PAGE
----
added by archaeologs An ancient seaport on the Mediterranean coast just north of Beirut, Lebanon and one of the oldest continuously inhabited towns in the world. Papyrus received its early Greek name (byblos, byblinos) from its being exported to the Aegean through Byblos. The English word Bible is derived from byblos as "the (papyrus) book." Excavations revealed that Byblos was occupied at least by the Neolithic period (c 8000-4000 BC) and that an extensive settlement developed during the 4th millennium BC. Byblos was the main harbor for exporting cedar and other valuable wood to Egypt from 3000 BC on. Egyptian monuments and inscriptions on the site describe to close relations with the Nile valley throughout the second half of the 2nd millennium. During Egypt's 12th dynasty (1938-1756 BC) Byblos became an Egyptian dependency and the chief goddess of the city Baalat with her well-known temple at Byblos was worshipped in Egypt. After the collapse of the Egyptian New Kingdom in the 11th century BC Byblos became the most important city of Phoenicia. Byblos has yielded almost all of the known early Phoenician inscriptions most of them dating from the 10th century BC. The crusaders captured the town in 1103 but they later lost it to the Ayyubids in 1189. The ruins today consist of the crusader ramparts and gate; a Roman colonnade and small theater; Phoenician ramparts three major temples and a necropolis.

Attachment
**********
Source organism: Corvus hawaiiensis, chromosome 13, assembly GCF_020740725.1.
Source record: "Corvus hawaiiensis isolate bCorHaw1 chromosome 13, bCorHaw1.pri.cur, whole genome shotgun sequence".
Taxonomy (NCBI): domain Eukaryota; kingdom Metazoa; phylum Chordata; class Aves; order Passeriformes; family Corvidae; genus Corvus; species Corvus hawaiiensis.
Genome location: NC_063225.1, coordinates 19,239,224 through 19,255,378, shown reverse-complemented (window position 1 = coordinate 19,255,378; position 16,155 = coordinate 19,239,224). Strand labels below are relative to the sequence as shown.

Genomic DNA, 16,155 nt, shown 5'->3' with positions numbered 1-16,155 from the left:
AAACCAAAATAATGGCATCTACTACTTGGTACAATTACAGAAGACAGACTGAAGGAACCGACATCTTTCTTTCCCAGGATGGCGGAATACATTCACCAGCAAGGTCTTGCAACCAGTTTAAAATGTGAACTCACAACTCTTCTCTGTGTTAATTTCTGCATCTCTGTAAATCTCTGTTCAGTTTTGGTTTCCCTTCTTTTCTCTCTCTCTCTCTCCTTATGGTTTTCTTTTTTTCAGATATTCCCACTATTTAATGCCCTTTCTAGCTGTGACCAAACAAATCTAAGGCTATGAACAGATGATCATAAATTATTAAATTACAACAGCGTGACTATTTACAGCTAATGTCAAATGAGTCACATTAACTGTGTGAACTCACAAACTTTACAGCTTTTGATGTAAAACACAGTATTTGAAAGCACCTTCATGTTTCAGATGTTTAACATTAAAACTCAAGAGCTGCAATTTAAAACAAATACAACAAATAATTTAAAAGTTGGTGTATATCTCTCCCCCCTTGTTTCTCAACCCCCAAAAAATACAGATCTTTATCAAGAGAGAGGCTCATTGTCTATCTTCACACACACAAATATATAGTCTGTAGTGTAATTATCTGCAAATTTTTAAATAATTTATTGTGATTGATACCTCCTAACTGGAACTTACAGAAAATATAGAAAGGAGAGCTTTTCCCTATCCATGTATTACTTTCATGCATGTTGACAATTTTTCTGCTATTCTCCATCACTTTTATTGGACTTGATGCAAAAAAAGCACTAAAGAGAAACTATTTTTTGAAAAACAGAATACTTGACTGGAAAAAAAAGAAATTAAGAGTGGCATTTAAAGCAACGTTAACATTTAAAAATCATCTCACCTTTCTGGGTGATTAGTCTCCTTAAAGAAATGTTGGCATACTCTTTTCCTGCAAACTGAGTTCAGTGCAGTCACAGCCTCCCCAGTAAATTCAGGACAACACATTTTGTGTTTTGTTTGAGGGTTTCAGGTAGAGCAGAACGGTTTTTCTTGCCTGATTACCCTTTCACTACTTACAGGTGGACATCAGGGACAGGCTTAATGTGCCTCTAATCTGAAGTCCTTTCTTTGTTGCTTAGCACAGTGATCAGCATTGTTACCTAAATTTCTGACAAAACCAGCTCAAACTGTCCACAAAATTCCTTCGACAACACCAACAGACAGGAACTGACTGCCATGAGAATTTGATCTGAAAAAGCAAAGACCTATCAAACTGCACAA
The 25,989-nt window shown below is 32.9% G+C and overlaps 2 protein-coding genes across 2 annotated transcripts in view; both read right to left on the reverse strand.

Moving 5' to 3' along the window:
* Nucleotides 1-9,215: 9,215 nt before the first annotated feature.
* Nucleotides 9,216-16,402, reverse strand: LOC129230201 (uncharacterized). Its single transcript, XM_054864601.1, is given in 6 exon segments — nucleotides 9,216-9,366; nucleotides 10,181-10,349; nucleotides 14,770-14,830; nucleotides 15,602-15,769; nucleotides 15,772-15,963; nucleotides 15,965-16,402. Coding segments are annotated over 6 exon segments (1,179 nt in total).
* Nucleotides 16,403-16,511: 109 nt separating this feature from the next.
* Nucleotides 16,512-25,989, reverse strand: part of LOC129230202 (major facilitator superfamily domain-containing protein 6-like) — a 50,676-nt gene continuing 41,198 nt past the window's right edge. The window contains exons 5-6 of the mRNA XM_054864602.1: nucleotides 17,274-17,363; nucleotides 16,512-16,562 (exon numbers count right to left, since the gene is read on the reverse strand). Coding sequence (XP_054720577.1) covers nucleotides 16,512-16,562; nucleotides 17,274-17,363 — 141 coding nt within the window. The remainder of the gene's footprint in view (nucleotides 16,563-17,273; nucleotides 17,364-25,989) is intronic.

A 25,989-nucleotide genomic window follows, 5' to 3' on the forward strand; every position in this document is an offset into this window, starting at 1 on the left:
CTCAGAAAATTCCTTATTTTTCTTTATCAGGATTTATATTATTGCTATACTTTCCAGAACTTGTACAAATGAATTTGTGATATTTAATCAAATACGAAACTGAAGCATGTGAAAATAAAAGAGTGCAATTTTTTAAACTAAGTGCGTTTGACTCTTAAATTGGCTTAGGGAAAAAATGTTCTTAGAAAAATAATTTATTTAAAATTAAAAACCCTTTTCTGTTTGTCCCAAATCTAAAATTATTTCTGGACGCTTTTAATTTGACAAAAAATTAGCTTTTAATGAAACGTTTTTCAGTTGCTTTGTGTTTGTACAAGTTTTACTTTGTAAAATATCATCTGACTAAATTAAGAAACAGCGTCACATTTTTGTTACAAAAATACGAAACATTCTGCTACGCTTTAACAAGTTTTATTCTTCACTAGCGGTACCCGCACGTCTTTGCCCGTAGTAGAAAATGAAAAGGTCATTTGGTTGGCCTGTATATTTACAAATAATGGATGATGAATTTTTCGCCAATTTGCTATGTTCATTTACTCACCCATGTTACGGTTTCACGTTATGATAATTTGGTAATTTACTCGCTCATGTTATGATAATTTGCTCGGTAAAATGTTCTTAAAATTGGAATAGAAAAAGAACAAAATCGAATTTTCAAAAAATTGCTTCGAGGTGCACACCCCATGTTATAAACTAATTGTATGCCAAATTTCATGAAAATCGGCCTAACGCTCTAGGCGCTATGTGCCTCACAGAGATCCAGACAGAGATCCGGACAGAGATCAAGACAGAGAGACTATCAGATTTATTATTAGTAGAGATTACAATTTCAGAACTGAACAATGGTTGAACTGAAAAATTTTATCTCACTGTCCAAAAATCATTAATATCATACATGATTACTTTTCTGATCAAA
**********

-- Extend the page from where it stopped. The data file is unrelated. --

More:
added by archaeologs [Gebal, Gebail]. An important coastal settlement in Lebanon, north of Beirut, occupied for approximately 5000 years. The earliest settlement was a modest Neolithic village of the 6th millennium be with rectangular mud-brick houses with plastered floors. This settlement developed through several phases, throughout the 5th and into the 4th millennium be. It was then abandoned for a period of unknown length and when it was reoccupied before 3000 BC it was as a town with rectangular houses and paved streets. This town went through several phases of development in its turn, with later phases having houses of stone instead of mud-brick and a well-built city wall. The city was violently destroyed, perhaps by the Amorites, late in the 3rd millennium bc. It was rebuilt, however, and urban life continued. The importance of the site lay in its commercial role: its extensive contacts with Egypt (which imported the famous Lebanese timber mostly through Byblos) and trade with many areas of inland western Asia, including southern Mesopotamia. Byblos dominated eastern Mediterranean trade in the 3rd and early 2nd millennia, but its role declined later in the millennium and Ugarit, Sidon and Tyre became the great port sites of the later Bronze Age. The most famous monument of the city was the temple of the ‘Lady of Byblos’ (Ba‘alat Gebal), a local variant of Astarte or Ishtar, the Semitic goddess of love.
The Macmillan dictionary of archaeology, Ruth D. Whitehouse, 1983